2011 KTM 350 SX-F Glen Helen Impressions
Friday, August 27, 2010
The 2011 KTM 350 SX-F continued to impress us at the ultra-fast and ultra-bumpy Glen Helen Raceway.
Hey all, yesterday morning I put in a ride session at Southern California’s Glen Helen Raceway
. And if you like riding dirt bikes at fast, flowing real outdoor-style motocross tracks then you’re absolutely going to love the layout at Glen Helen right now.
The track climbs up and down the surrounding hillside offering a variety of different straight-aways and corners. Many corners have a selection of either deep ruts—which can be tricky, yet exciting to maneuver through, and/or soft, loamy berms on the outside which are perfect for blowing up on the throttle. They’ve even built a few simple but fun tabletops in for those that enjoy flying through the air and the best part is the jump landings are rounded so you can go a little bit short and not worry about crashing.
I had the opportunity to pilot KTM’s all-new for 2011 350 SX-F. This is only the second time I’ve ridden the bike—the first being at Pala Raceway on the tight and relatively smooth, bump-free vet track during our 2011 KTM 350 SX-F First Ride
in June. And after spending some more time with the bike yesterday I have hand it to the Austrians as they’re really onto something with this innovative machine.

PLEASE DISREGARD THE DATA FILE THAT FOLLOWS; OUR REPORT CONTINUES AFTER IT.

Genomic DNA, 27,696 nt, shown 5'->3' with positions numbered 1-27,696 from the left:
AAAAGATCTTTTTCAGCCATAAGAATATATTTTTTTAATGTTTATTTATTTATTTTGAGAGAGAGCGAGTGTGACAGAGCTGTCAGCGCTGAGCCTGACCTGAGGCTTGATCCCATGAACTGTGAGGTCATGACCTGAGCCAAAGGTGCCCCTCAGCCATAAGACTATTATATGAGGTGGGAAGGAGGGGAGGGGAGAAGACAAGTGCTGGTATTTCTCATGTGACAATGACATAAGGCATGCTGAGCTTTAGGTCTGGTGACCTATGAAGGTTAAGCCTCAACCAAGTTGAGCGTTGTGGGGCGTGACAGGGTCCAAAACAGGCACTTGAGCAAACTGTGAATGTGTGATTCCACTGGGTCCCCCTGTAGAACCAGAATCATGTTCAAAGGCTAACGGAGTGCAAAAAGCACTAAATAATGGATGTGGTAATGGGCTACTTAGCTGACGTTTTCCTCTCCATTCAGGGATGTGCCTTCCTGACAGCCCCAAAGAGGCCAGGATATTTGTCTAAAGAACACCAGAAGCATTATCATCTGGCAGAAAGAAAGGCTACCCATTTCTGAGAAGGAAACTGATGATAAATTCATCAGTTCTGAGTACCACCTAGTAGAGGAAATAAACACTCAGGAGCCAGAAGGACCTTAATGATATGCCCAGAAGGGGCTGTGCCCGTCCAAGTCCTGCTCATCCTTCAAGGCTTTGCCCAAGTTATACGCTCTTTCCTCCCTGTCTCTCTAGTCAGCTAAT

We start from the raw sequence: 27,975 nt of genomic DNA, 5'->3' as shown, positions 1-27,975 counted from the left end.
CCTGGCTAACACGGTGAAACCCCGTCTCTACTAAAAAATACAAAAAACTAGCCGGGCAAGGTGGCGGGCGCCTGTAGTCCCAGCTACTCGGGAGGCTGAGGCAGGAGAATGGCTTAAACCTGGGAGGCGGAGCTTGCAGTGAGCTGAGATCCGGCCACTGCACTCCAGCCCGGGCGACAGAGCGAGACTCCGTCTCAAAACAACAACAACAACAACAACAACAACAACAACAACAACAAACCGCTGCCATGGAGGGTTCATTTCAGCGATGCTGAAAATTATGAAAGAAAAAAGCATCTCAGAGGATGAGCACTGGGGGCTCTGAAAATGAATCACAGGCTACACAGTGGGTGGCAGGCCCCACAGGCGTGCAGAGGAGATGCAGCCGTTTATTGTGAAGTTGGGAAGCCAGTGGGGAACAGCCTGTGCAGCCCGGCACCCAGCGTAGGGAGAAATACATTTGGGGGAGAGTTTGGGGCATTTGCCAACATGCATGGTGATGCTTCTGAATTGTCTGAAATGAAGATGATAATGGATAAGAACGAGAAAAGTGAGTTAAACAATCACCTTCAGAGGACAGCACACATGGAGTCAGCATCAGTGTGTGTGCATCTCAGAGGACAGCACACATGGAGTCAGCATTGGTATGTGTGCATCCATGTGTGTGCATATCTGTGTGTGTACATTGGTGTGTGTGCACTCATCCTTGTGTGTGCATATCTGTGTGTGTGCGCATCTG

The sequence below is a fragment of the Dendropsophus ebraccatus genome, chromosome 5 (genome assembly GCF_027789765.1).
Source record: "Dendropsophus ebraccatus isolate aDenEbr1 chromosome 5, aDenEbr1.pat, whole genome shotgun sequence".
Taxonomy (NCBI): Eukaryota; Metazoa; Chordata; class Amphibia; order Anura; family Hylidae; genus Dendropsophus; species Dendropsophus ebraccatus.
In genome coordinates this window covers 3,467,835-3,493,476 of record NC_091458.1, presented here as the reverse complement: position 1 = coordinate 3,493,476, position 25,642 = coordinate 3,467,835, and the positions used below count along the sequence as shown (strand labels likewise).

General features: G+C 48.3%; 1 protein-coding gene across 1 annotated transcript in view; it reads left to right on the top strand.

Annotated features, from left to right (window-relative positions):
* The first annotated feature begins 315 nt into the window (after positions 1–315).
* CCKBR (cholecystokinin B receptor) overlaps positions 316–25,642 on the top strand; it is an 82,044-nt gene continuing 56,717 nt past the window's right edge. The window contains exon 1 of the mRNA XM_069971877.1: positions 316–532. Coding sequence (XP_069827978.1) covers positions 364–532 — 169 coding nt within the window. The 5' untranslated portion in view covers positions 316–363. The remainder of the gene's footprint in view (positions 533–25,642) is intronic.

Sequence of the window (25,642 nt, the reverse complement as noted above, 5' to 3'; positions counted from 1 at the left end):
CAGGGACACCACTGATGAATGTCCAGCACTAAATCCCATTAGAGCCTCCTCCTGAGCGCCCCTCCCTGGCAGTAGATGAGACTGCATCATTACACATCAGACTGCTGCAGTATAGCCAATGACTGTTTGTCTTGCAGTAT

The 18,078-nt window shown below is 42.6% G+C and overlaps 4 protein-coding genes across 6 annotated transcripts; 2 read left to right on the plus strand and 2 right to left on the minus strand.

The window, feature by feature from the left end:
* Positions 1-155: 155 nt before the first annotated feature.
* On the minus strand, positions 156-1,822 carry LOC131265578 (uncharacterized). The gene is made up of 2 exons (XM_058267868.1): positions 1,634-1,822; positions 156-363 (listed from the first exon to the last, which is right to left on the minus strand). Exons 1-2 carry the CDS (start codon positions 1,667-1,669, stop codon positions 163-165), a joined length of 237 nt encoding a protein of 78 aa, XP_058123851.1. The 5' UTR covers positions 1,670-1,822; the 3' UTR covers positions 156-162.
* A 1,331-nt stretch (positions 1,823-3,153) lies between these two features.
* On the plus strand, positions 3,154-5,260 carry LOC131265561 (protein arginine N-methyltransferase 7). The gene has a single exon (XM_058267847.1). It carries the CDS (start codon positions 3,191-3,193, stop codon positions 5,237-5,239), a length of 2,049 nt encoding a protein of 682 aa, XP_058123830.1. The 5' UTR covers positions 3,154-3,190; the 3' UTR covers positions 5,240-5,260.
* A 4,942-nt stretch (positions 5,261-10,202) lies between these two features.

If there were any motocross tracks that you absolutely need the power of a 450 it would be Glen Helen. Yet somehow this new 350cc KTM has plenty of balls to climb up its near vertical hills. Sure, you have to be more conscious with gear selection, carry a bit more momentum, and be prepared to work the clutch more than a 450, yet when you do I was utterly amazed with how well the bike works at an ultra-fast track like Glen Helen.
First off, the KTM handles phenomenally. Even in flat corners the 350 carved right into the turn almost instinctively. I’m by no means an expert at ruts but I sure felt like I was aboard the sharp turning KTM. Yet its 250F-style agility comes at zero price of stability with the bike resisting the urge to shake its head excessively on some of the bumpy third and fourth-gear pinned straight-aways.
Both the fork and shock spring rates are definitely too soft for my speed and weight (175 lbs.) yet even so, the chassis served up a high level of balance. The fork would bottom rather violently when landing off jumps and occasionally at the bottom of the hills if I got too aggressive on the front brake, yet the attitude of the bike never felt like it pitched much and it was relatively easy to compensate for the soft spring rates by maneuvering my body in anticipation of big hits.
This weekend we’ll be racing the bike at Glen Helen with the REM Motocross series so stay tuned for more riding impressions.
Follow Adam Waheed on Google+